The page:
Sunday, August 31, 2008
Bubur Ayam / Chicken Congee
Of course I do miss Indonesian food, but I have long letting go of that sudden cravings. One, I enjoy fixing it up in my own kitchen. Two, I stock up enough instant gratification quick snacks (i.e. shrimp crackers, frozen Asian style meat/fishballs, frozen red bean popsicle, etc.) Three, there are gazillion different food here for me to try - I am too busy thinking about which new place to hit. Vik and I are attempting to try every single restaurant on 5 block radius. And see how long it'll take us to do so.
Howeeverrr, Vik is oddly different. He thinks about Indonesian food more than I do! He describes the food to our friends in a way that I could not muster. Still talking about how we spent full two weeks in my hometown and barely ate similar type of food nor went to one place twice. 14 days, 42 meals, hm..and about 60 snacks in between, heehee. If I remember correctly, there were only two places (his favorites) where we ended up twice.
So few nights ago as weather was a little bit chilly/rainy over the afternoon, he says 'Don't you think it'll be soooo nice if we have bubur ayam for dinner tonight? It'll be such comforting dish after golf in this cool weather.' Been together for almost 7 years, married for 3. Not extravagantly long, but long enough that I know what he is trying to say:.
1. You don't mind I go for 18 holes, do you? - No, I don't mind, we both deserve some break after crazy work hours and the fact that this long weekend is just going to be loaded with work. 2. Can you fix me bubur ayam? - now, truth is I sort of sworn off congee. That's mostly what I ate for a full 3 months at one point of life. But then, of course Vik went to long description of this one bubur ayam he had - more of Indonesian style, with sweet soy, soy bean nuts. Ah, suddenly I craved for it too!! See, he just has this crazy skill in describing food, while he does not even cook!
So anyway, I happily fix up a pot of bubur ayam. There are all type of bubur out there. I can't even begin to describe it. The most that I am familiar with are either Chinese style (from cracking raw egg to the bottom of the bowl, piping hot congee poured on top of it, or eat with salted duck eggs (yum!!) to fish congee) or Indonesian style (most likely involved sweet soy, shredded chicken, krupuk, and sometimes, little spiced broth on top of this rice concoction). In my opinion, there is no right or wrong way of cooking/eating congee. In some version, soft rice grain still visible. Other version, it is just like creamy soup. Thick or thin. Hence, the rice vs water ratio is varied. But, let's just say, you can always thin it out, by adding more water/broth, but once it's too thin, it's almost impossible to thicken it (unless you leave it outside to harden up..eww.).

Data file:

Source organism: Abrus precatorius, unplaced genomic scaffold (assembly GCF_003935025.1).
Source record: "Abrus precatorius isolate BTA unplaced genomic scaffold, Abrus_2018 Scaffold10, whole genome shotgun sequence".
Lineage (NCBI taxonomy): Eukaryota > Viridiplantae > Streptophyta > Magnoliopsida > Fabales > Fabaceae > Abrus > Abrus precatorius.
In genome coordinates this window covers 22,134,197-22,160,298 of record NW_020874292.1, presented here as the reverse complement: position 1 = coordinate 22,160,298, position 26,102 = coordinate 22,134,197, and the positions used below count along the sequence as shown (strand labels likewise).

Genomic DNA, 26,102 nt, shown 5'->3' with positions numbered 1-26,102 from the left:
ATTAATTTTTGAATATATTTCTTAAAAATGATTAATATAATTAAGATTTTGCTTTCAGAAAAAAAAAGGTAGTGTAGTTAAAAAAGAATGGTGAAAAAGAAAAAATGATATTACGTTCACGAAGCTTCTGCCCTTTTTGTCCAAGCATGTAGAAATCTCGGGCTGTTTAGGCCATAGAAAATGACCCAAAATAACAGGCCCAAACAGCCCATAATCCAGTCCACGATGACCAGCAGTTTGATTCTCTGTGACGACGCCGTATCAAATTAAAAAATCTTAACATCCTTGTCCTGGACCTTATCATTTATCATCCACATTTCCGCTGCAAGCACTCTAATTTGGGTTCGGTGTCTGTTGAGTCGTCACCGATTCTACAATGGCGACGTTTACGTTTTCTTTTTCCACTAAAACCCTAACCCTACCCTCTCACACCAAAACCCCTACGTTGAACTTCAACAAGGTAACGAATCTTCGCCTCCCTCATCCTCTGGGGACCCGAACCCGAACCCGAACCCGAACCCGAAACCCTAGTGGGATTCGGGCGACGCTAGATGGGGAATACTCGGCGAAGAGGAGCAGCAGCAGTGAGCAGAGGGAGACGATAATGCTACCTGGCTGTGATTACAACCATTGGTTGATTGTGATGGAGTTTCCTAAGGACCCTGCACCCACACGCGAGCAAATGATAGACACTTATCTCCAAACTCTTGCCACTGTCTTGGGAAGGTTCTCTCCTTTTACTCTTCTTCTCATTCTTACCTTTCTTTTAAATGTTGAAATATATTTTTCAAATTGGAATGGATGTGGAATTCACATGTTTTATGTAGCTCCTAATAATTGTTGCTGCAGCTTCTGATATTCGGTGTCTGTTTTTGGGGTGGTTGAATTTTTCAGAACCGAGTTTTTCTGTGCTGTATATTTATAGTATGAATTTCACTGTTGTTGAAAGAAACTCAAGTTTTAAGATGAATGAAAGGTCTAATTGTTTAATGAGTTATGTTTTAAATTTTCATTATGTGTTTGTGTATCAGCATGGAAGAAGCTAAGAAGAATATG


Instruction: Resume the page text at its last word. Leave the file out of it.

- 1/2 cup of rice
- 5 cup water/ broth (I have always prefered adding low sodium broth)
- 3 inches of ginger, cut to 2, whacked
- 4 cloves of garlic, grated (or whacked is fine too)
- tiny bit of oil
- 1 tsp of salt
- 3 chicken thighs (with bone - this is a perfect dish to toss in any reserved chicken wing tips, or any bones)
- Heat 1 tsp of oil in a pot. Toss in ginger and garlic. Lightly fry.
- Toss in chicken pieces (I like to sear it for a while). Toss in rice.
- Pour water/broth. Stir. Cover with lid.
- Check pot once a while to stir and making sure it gets to the consistency of personal liking.
- Lift chicken pieces after about 20 minutes (depending on size of chicken pieces). Transfter to plate/ chopping board. Shred.
- At this point, it's absolutely fine to simply toss back shredded chicken to porridge. And just serve/eat it as is. It can be doctored up with sweet soy with sprinkle of crisy shallots - Indo style. Or, drizzle with soy and sesame oil - which bring it to somewhat of Chinese style. The flavor and smell of this congee is just super comforting!
However, we are taking it up a notch by this ingredients:
- handful of unsalted soy bean nuts
- 3 shallots, finely chopped
- shredded chicken
- sweet soy sauce
- salty soy sauce
- sambal oelek (optional)
- 2 green onions, chopped (save some for garnish)
- Heat 1 tbsp oil in pan, toss in shallots and shredded chicken.
- Toss in green onions, and both sweet and salty soy sauce to mixture. Stir for few minutes.
- I like to add the soy bean nuts to the pan too (but it can also be added on its own, just before serving). Stir and fry together with shredded chicken for a little while.
- Serve by scooping up congee to a bowl, top with some chicken mixture, drizzle some more sweet soy sauce, and salty soy (optional), sambal oelek, and garnish with green onions.
Taking up two notches by adding cakwe/yao ja gwai/ you tiao/ Chinese fried dough (crullers) on top of porridge. Don't have any of those though. Just wishful thinking. Maybe I should try to make some. Maybe not.